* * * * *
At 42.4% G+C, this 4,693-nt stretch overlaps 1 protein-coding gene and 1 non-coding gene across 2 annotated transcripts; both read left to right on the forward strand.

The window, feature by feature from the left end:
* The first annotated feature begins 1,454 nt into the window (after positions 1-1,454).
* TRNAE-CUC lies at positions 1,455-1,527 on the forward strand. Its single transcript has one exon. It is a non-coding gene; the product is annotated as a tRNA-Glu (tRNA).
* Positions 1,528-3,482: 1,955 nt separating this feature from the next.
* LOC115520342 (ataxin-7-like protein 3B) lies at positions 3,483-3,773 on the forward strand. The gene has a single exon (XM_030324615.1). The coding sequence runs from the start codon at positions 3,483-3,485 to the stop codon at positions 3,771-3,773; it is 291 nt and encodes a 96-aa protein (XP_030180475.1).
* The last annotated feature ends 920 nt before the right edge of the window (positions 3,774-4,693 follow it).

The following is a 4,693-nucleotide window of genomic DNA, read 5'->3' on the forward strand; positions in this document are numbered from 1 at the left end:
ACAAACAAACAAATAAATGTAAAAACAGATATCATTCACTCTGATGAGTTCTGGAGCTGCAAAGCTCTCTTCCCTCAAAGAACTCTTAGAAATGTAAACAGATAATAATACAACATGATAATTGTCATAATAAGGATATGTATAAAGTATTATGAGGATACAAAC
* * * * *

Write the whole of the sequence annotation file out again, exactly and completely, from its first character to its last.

At 42.4% G+C, this 4,693-nt stretch overlaps 1 protein-coding gene and 1 non-coding gene across 2 annotated transcripts; both read left to right on the forward strand.

The window, feature by feature from the left end:
* The first annotated feature begins 1,454 nt into the window (after positions 1-1,454).
* TRNAE-CUC lies at positions 1,455-1,527 on the forward strand. Its single transcript has one exon. It is a non-coding gene; the product is annotated as a tRNA-Glu (tRNA).
* Positions 1,528-3,482: 1,955 nt separating this feature from the next.
* LOC115520342 (ataxin-7-like protein 3B) lies at positions 3,483-3,773 on the forward strand. The gene has a single exon (XM_030324615.1). The coding sequence runs from the start codon at positions 3,483-3,485 to the stop codon at positions 3,771-3,773; it is 291 nt and encodes a 96-aa protein (XP_030180475.1).
* The last annotated feature ends 920 nt before the right edge of the window (positions 3,774-4,693 follow it).

The following is a 4,693-nucleotide window of genomic DNA, read 5'->3' on the forward strand; positions in this document are numbered from 1 at the left end:
ACAAACAAACAAATAAATGTAAAAACAGATATCATTCACTCTGATGAGTTCTGGAGCTGCAAAGCTCTCTTCCCTCAAAGAACTCTTAGAAATGTAAACAGATAATAATACAACATGATAATTGTCATAATAAGGATATGTATAAAGTATTATGAGGATACAAAC